To hear the world speak first we must listen.

To hear the world speak first we must listen.

Debra C., age 70

Mostly, shock! Who is that person in the mirror? First I don’t recognize her, then I see my mom.

Next comes the grumbling with this body’s latest shortcomings, one can’t do this or that without some pain or stiffness—or fatigue after what used to be done without a second thought.

Out in the world, it’s a jolt to have a helpful person run up to help me reach or lift something. I’ve never been one to ask for much notice. I became accustomed to being underestimated and under-utilized as a woman, but the ageism on top of sexism makes it all a bit much. I won’t speak about racism or classism here, but I do acknowledge my privilege. That doesn’t, however, reduce the effect of ageism on my interactions with others. Now I see why my gram was so sharp with us grandkids when we assumed physical difficulties implied mental ones as well.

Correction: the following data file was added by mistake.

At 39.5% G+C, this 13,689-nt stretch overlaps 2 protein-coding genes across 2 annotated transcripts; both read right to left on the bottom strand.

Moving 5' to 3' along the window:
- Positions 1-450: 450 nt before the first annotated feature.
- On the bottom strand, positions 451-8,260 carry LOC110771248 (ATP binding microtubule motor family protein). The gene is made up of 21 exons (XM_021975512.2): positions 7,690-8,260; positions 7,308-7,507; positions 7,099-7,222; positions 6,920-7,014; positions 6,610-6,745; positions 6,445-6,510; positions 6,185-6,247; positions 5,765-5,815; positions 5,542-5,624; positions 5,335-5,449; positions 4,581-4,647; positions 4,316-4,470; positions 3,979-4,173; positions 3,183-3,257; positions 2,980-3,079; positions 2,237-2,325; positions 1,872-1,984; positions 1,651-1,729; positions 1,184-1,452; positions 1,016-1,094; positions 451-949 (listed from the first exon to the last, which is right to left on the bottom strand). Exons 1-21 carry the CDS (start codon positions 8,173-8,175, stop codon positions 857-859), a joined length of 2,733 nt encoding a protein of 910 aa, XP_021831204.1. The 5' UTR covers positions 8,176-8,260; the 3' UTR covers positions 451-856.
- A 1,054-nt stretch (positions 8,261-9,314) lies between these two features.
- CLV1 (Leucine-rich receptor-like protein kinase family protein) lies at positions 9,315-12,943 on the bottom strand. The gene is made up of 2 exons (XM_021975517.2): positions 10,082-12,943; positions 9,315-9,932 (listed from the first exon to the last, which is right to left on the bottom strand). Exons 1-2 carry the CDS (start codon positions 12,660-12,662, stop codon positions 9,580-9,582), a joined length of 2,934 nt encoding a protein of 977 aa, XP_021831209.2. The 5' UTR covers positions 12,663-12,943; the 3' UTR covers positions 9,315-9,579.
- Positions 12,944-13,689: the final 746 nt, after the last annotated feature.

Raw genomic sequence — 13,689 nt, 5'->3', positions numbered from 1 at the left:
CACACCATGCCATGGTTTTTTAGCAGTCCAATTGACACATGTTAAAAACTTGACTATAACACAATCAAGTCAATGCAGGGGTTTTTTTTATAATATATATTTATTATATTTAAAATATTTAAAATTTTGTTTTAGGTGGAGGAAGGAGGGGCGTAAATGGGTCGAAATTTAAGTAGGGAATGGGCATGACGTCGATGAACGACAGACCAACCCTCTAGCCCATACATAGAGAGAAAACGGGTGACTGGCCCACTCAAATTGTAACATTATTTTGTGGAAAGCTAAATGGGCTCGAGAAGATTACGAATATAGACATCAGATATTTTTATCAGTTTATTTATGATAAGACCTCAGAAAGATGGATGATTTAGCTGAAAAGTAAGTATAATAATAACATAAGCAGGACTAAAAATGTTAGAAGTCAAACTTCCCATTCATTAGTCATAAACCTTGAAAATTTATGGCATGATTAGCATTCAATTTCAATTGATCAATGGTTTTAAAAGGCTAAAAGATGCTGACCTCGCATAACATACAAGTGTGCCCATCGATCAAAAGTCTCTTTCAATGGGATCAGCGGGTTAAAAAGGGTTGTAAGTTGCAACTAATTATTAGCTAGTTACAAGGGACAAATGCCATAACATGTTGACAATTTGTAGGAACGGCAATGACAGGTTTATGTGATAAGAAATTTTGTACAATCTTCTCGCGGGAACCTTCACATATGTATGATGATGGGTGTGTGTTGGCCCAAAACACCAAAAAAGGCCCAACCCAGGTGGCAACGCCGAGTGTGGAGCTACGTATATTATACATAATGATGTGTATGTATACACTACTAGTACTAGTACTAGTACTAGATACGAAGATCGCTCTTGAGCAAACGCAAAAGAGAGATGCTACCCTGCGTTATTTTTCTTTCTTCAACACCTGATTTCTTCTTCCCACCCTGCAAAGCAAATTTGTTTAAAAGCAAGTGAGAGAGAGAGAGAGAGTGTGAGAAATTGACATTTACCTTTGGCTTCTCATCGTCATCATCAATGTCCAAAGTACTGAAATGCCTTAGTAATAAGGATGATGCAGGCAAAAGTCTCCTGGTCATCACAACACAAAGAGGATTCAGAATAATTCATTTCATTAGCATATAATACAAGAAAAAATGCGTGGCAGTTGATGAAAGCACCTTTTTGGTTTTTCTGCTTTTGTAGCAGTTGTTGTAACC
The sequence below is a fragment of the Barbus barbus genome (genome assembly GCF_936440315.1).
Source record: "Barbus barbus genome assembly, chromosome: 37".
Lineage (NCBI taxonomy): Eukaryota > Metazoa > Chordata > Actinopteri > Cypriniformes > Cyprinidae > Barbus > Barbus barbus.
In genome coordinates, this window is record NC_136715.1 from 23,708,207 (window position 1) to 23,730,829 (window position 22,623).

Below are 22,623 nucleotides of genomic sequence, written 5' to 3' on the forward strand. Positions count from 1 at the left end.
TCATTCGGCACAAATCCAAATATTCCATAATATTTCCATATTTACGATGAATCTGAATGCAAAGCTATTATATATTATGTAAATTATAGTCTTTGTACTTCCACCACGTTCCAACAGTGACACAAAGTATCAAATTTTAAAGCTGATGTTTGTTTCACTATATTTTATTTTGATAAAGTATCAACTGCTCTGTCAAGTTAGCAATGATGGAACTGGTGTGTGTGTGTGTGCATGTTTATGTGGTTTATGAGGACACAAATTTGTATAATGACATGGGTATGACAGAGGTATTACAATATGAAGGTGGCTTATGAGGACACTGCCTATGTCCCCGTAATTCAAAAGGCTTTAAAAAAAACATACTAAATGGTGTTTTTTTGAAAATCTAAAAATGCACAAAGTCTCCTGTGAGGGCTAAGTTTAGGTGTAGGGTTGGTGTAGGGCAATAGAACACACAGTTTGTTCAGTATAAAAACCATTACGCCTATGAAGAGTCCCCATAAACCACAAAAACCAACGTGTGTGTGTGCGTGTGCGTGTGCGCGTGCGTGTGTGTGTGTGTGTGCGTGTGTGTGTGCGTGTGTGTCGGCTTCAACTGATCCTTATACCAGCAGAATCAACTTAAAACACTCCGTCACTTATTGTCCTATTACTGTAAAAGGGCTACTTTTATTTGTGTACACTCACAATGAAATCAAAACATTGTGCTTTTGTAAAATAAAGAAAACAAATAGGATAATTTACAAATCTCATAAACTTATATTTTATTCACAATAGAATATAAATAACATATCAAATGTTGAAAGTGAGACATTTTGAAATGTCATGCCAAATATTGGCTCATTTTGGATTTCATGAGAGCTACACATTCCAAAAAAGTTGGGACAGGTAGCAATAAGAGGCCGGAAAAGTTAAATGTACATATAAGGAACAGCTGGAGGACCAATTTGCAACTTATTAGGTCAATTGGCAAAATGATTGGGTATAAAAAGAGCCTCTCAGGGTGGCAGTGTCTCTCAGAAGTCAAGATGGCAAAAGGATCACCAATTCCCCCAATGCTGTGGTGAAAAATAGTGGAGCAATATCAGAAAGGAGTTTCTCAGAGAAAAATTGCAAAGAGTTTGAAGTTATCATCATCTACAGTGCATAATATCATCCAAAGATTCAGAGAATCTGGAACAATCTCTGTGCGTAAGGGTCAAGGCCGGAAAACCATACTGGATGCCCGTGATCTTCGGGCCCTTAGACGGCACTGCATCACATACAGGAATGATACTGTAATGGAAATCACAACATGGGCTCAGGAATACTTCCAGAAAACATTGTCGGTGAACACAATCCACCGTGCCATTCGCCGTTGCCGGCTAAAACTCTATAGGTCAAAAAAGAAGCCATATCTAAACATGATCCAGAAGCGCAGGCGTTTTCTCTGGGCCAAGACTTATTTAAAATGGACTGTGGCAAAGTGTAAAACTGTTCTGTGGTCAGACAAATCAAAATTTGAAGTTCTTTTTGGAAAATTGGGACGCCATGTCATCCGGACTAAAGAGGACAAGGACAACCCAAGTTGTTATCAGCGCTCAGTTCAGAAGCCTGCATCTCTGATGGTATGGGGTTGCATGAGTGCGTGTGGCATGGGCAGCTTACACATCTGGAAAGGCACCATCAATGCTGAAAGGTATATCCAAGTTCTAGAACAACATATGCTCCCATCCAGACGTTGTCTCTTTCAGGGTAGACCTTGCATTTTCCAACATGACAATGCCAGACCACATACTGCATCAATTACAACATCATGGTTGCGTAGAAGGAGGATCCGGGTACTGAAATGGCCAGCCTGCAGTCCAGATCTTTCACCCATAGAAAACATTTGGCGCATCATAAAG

What I resent the most, however, is the assumption that I can be fed the most ridiculous spiels and schemes assuming that I am feeble-minded or naive. All of my hard-earned knowledge about cars, motors, electronics, plumbing, building, computers, finance, management, and 70+ years of life experience, go unrecognized, and a gentle imbecility is assumed. Grr.

Invisibility, for me, implies disrespect, unimportance, irrelevance, unvalued. I reject it. I have work to do and art to create.